BUSD Peg Buckles Under SEC Pressure – BNB Drops 5%

Binance USD Depegs, Binance Coin Sees a Drop

On Monday, February 13th, Binance USD (BUSD) fell to $0.9950. This drop in value comes amid increased regulatory scrutiny of the digital asset industry following a major market correction and the bankruptcy of the FTX exchange. 

BUSD, which holds a market capitalization of $16 billion, is the third-largest stablecoin, and seventh-largest crypto by market cap, according to CoinMarketCap. The stablecoin plays a key role in the Binance ecosystem and the wider cryptocurrency sector.

The depeg of BUSD has affected the value of Binance Coin (BNB), the native token of Binance’s exchange, which saw a 7.5% drop in price, falling from $312 to $289. The dip in BNB’s value stems from the U.S. Securities and Exchange Commission (SEC) targeting Paxos, Binance’s stablecoin partner, over concerns that BUSD may be considered a security.

BUSD Operations and Cease in Production

On the 13th of January, the New York State Department of Financial Services instructed Paxos to stop producing new BUSD. 

Following the instruction, Binance stated that the cessation of the stablecoin’s production would lead to a decrease in its market capitalization over time. All existing BUSD tokens will remain fully backed and redeemable through Paxos Trust Company until at least February 2024, Paxos said.

In the aftermath, Binance CEO Changpeng “CZ” Zhao has affirmed that users have begun to migrate to other stablecoins. Binance intends to adjust its products, including transitioning from using BUSD as the primary trading pair. Despite these changes, Binance will continue to support BUSD.

BUSD’s market capitalization has fallen 1% since Sunday 12th, while the market capitalization of USDT increased to $68.58 billion on February 13th. Circle’s USD Coin (USDC) market capitalization remains unchanged, indicating that conversions are primarily being made in USDT.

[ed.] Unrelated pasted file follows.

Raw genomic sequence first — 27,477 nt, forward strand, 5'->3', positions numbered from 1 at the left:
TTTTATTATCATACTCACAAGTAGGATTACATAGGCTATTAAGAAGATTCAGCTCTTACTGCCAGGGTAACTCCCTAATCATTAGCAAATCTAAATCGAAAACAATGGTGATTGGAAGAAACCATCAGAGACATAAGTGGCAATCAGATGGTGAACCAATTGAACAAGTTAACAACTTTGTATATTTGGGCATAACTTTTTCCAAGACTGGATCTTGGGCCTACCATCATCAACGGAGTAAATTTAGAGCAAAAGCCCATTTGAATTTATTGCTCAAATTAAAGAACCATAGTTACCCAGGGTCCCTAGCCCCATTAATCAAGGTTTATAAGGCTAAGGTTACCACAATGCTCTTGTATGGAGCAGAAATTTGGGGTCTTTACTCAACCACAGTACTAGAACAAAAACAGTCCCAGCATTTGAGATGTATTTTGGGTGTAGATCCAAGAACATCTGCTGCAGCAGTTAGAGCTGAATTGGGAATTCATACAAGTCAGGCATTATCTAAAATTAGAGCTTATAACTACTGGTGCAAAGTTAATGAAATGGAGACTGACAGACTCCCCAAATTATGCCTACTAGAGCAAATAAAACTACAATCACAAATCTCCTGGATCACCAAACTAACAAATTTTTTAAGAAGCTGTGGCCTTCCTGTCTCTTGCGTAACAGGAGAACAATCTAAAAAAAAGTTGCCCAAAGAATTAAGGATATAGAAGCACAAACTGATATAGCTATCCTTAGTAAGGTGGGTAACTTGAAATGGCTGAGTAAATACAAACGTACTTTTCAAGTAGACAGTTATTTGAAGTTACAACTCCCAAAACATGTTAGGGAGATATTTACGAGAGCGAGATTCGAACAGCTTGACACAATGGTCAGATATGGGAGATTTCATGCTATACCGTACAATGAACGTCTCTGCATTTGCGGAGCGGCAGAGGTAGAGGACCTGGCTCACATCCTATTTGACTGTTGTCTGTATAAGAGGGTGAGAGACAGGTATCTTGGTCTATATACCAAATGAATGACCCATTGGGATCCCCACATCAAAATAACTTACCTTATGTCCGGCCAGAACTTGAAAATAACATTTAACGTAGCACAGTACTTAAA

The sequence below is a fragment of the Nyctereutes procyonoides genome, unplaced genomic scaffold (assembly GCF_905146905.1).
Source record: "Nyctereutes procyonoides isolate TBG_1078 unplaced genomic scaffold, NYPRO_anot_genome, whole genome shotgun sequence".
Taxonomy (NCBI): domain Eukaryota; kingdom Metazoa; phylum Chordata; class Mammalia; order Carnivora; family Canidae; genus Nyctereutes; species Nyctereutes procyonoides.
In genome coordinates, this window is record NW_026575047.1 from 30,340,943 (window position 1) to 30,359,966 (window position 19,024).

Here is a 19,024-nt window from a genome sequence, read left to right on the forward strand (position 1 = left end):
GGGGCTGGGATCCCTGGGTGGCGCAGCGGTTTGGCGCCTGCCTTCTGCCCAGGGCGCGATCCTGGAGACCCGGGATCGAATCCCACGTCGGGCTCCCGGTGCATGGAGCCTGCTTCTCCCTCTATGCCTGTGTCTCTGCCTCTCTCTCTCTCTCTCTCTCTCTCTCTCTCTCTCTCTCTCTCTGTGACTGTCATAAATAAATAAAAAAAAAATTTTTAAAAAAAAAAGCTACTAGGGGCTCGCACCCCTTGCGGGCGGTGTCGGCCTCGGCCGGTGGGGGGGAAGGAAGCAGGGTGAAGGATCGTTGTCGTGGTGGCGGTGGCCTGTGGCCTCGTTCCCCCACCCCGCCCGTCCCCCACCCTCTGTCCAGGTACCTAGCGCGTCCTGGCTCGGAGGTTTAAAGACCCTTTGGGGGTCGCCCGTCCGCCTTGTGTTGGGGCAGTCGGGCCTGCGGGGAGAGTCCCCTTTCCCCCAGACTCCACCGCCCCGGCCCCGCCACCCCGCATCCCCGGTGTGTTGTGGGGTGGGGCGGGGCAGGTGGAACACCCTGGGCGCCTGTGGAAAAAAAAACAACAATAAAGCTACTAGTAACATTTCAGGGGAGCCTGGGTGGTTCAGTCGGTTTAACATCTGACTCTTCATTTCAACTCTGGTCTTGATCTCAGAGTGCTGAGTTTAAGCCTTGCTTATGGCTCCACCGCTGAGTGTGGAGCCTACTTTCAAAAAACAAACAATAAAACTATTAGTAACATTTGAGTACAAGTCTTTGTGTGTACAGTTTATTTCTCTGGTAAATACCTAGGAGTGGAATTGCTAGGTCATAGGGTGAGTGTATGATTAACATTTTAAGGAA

The SEC’s categorization of BUSD as a security sparked controversy; some have argued that the Howey Test does not apply to stablecoins. The Howey Test is a set of criteria used by the SEC to determine if an asset qualifies as a security and whether it should be regulated as such.

According to Adam Cochran, a partner at Cinneamhain Ventures, the Securities and Exchange Commission (SEC) has the authority to sue any company that issues financial assets under the Securities Act of 1933. Cochran’s statement references the recent debate surrounding the SEC’s categorization of BUSD as a security.

Cochran explains that the Howey Test doesn’t restrict the SEC and that these assets hold underlying Treasuries. This makes them similar to a money market fund, exposing holders to a security, even if they don’t earn from it.

The depeg of BUSD and subsequent drop in BNB’s value highlights the increased regulatory scrutiny of the digital asset industry and its potential impact on the stability of stablecoins. The SEC’s categorization of a stablecoin as a security sets a worrying precedent for potential future lawsuits.

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